From Gazette editions of January, 1934:
The reeking of the sea all about the Island is something new in the way of natural phenomena to many of the younger Vineyarders. The word comes to us from the Scotch and the Icelanders, and it seems to describe as no other word the exhalation of vapor which takes place when the salt water is still relatively warm, and the temperature of the air drops far below zero.
Last week the icy wind blew sixty miles strong and it caught the smoking vapor which rose from the sea as smoke from a fire. When the chillest of air meets warm water, the water reeks, and all along the surface rolls the white vapor. So thick was this vapor during the past zero below spell that navigation was dangerous.
The Nantucket coming from her namesake Island to the Vineyard was running blind a great deal of the time. Her crew could not see the staff on the bow. The schedule went into a recess, for buoys were weighted down with ice and rising so low in the water that they could not be seen. Some of the bell buoys lay collapsed and flat in the water or upon ice floes, silenced by their heavy burden of ice. As the steamers forced their way through the heavy ice, the grinding of the floes removed paint from the steel hulls. In the wake of the boats the ice was turned crimson, showing where it had scoured the bottom paint.
Portuguese-Americans of all Island towns will meet to organize a branch of the national civic club of that name. One aim of the club is to interest those members of alien birth to obtain their citizenship papers. Many Portuguese came to the Vineyard on whaleships. There is a record as early as 1765 of Joseph and Anthony Swasey living in Edgartown: Swasey is believed to be an Anglicized form of Sousa. Joseph married Susanna Pease, and Anthony married Jerushha Dunhaam. These men gained prominence in a strange land. Now arrives a Portuguese organization to start its membership along the trail blazed by pioneers so many generations ago.
“Gay Head is, without a doubt, the most prosperous town in the county, and probably the most prosperous in New England today.” Such is the observation of Capt. Walter Manning, chairman of the board of public welfare. “The income of the townspeople,” Captain Manning adds, “through the scallop fishery has been between $700 and $800 a day for the past two months. And of the sum of $2,700 approved for civil works and for starfish control in Gay Head, not a penny has been touched as yet, because there has been neither need nor leisure to attend to the matter. Allowances of various commodities issued to towns through the federal government have been apportioned to Gay Head, as to other towns, but they have not been claimed nor called for because there has been no need for them. Gay Head has practically no welfare problem. Only a few elderly persons are unable to work, and most of them are eligible for old age assistance.”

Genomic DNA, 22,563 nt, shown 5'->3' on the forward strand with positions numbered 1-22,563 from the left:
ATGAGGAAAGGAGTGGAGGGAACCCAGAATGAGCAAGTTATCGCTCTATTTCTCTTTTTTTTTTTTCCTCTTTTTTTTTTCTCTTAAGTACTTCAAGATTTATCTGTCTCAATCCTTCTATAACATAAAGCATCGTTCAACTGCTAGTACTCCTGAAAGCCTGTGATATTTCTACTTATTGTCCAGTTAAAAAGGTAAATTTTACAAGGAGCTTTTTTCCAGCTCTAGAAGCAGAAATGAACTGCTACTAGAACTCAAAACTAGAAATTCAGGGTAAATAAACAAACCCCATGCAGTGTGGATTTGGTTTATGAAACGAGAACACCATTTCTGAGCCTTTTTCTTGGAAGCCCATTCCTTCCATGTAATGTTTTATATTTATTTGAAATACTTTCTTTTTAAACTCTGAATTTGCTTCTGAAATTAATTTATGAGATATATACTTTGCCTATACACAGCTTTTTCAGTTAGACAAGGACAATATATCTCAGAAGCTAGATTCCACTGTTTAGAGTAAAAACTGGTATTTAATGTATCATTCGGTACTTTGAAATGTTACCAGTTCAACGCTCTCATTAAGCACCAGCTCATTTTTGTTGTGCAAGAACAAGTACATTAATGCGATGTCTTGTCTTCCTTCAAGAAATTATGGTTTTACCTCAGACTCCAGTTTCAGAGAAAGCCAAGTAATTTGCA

This appraisal of affairs is in striking contrast with an editorial published by the Boston American under the heading “Our Indians in Distress.” Gay Head owns many college graduates, has supplied a representative in the state General Court, and has been an incorporated town for several generations, administering its own affairs with success. Most Gay Head citizens take pride in their competence and their record for being self-sustaining from their own natural resources.
Cap’n Harty Bodfish, who has spent several years of his life playing tag with polar bears back and forth across the Arctic Circle, to say nothing of chasing bowhead whales, musk oxen and walrus from Baffin’s Bay to Victoria Land, walked into a Main street store the other day and carelessly slid a box of eggs across the counter. “My pullets are laying,” he observed, “so here’s a dozen eggs I want to swap for bacon.”
“But cap’n,” protested the clerk, “there’s only nine eggs here.”
“Nine be blowed. I started with twelve. I must have dropped three by the overpowering force of habit. Always used to drop a few when we went birds’-egging up North. To keep the bears from chasing us! We’d climb up on the shelves of cliffs and pick up the fresh-laid eggs by the wheelbarrow load. Bears are fond of eggs, but they couldn’t get to such places, and so when a man came down with a basketful, they’d follow him and scare him half to death. So we’d drop a few now and then, the bears would stop and eat ’em, and that gave us a little leeway. Sometimes as many as twenty-five bears would be following along on our trails, growling over the eggs we dropped and shuffling along after more. I never saw anybody stand up and argue long with a polar bear unless he was pretty well prepared to win the argument at long range.”
Compiled by Cynthia Meisner